Commingled Funds


Issuers of governmental bonds often commingle gross proceeds of an issue with other funds in order to provide for more efficient investment. The 1993 regulations provide special rules to prevent avoidance of rebate.  Nonetheless, commingling gross proceeds is not prohibited.

General Rules:

Commingled Fund

A commingled fund is defined as a fund or account that contains both the gross proceeds of an issue and amounts in excess of $25,000 that are not gross proceeds of that issue, if the amounts in the fund or account are invested and accounted for collectively, without regard to the source of funds. See Treas. Reg. 1.148-1(b).

Under Treas. Reg. 1.148-6(e)(1), an accounting method for gross proceeds of an issue in a commingled fund, other than a bona fide debt service fund, is reasonable only if it satisfies certain requirements set forth in the subsection and summarized below, in addition to the other requirements of the section:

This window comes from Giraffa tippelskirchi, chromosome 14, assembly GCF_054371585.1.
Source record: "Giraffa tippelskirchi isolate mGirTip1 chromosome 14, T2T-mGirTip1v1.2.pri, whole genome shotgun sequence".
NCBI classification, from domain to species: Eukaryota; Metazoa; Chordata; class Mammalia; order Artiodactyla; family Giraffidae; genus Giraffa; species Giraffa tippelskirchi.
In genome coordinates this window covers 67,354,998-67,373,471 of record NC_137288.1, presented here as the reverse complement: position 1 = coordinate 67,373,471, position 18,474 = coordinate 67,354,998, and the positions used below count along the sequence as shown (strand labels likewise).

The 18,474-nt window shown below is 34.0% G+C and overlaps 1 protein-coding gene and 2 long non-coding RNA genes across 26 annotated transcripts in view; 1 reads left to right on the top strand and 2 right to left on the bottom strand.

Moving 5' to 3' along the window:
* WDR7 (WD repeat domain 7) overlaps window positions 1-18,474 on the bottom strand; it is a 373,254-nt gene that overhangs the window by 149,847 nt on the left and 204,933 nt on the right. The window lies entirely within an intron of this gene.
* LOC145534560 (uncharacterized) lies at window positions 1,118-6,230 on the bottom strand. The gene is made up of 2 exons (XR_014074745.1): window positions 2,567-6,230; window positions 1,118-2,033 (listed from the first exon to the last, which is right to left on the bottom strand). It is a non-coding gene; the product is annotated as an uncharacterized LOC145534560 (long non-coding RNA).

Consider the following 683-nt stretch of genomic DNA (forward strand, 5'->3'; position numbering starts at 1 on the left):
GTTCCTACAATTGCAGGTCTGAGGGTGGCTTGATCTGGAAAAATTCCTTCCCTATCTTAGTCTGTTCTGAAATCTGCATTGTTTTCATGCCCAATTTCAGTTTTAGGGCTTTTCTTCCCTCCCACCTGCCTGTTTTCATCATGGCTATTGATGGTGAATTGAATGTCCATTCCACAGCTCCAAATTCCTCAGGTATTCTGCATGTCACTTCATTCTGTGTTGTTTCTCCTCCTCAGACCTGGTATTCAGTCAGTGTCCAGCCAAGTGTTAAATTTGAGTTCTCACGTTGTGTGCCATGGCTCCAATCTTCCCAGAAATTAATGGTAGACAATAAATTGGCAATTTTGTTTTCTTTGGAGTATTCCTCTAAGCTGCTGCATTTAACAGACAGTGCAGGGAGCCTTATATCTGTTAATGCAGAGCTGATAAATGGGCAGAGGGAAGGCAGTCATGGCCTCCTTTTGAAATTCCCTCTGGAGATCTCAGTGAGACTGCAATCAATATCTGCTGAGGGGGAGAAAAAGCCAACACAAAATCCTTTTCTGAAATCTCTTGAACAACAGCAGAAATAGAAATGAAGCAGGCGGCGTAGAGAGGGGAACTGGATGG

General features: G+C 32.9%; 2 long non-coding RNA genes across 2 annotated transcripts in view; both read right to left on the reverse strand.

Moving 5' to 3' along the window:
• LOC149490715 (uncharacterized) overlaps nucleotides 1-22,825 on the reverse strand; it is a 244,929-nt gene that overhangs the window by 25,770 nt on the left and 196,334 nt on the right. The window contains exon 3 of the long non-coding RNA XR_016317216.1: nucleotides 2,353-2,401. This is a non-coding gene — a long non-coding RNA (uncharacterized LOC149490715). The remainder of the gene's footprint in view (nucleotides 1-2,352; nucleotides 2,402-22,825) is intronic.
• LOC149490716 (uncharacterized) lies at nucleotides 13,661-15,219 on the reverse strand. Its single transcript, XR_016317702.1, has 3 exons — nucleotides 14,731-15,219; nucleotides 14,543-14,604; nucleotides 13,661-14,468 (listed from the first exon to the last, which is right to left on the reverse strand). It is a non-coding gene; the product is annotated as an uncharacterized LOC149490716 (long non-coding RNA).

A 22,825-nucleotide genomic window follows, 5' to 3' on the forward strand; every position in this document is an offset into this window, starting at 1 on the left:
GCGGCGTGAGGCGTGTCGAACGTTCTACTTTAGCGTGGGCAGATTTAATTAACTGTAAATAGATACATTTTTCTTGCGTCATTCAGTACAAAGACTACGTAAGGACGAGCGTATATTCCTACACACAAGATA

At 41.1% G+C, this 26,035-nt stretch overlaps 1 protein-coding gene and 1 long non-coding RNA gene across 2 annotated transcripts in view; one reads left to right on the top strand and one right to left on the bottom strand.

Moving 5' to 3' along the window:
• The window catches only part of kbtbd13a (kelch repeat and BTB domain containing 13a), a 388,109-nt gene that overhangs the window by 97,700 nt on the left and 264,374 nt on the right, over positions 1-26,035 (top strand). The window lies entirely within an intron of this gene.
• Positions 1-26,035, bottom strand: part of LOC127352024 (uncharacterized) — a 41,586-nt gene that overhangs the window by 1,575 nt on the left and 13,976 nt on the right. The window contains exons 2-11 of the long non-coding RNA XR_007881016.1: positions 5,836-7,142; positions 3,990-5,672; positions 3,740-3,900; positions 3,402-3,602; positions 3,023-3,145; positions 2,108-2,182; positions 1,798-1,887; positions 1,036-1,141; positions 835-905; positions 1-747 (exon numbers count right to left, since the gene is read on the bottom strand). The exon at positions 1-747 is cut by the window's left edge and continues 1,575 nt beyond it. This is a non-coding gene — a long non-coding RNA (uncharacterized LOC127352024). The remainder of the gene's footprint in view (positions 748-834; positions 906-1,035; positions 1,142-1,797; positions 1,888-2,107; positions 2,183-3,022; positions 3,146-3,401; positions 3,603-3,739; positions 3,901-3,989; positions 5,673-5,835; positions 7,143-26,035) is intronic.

1. Investments held by a commingled fund: Generally, ratable allocations are required.  Not less frequently than as of the close of each fiscal period, all payments and receipts (including deemed payments and receipts) or investments held by a commingled fund must be allocated among the different investors in the fund. The allocation must be based on a consistently applied, reasonable ratable allocation method.  There are safe harbors for determining reasonable ratable allocations.
  2. Certain expenditures involving a commingled fund: […]
  3. Fiscal periods: […]
  4. Unrealized gains and losses on investments of a commingled fund: […] Note that the mark-to-market requirement does not apply to a commingled fund that operates exclusively as a reserve fund, sinking fund or replacement fund for two or more issues of the same issuer.
  5. Allocations of commingled funds serving as common reserve funds or sinking funds: See next heading.

Each different source of funds is an investor in the fund.  For example, a city that invests gross proceeds of a bond issue and receipts from taxes in a commingled fund is treated as two different investors.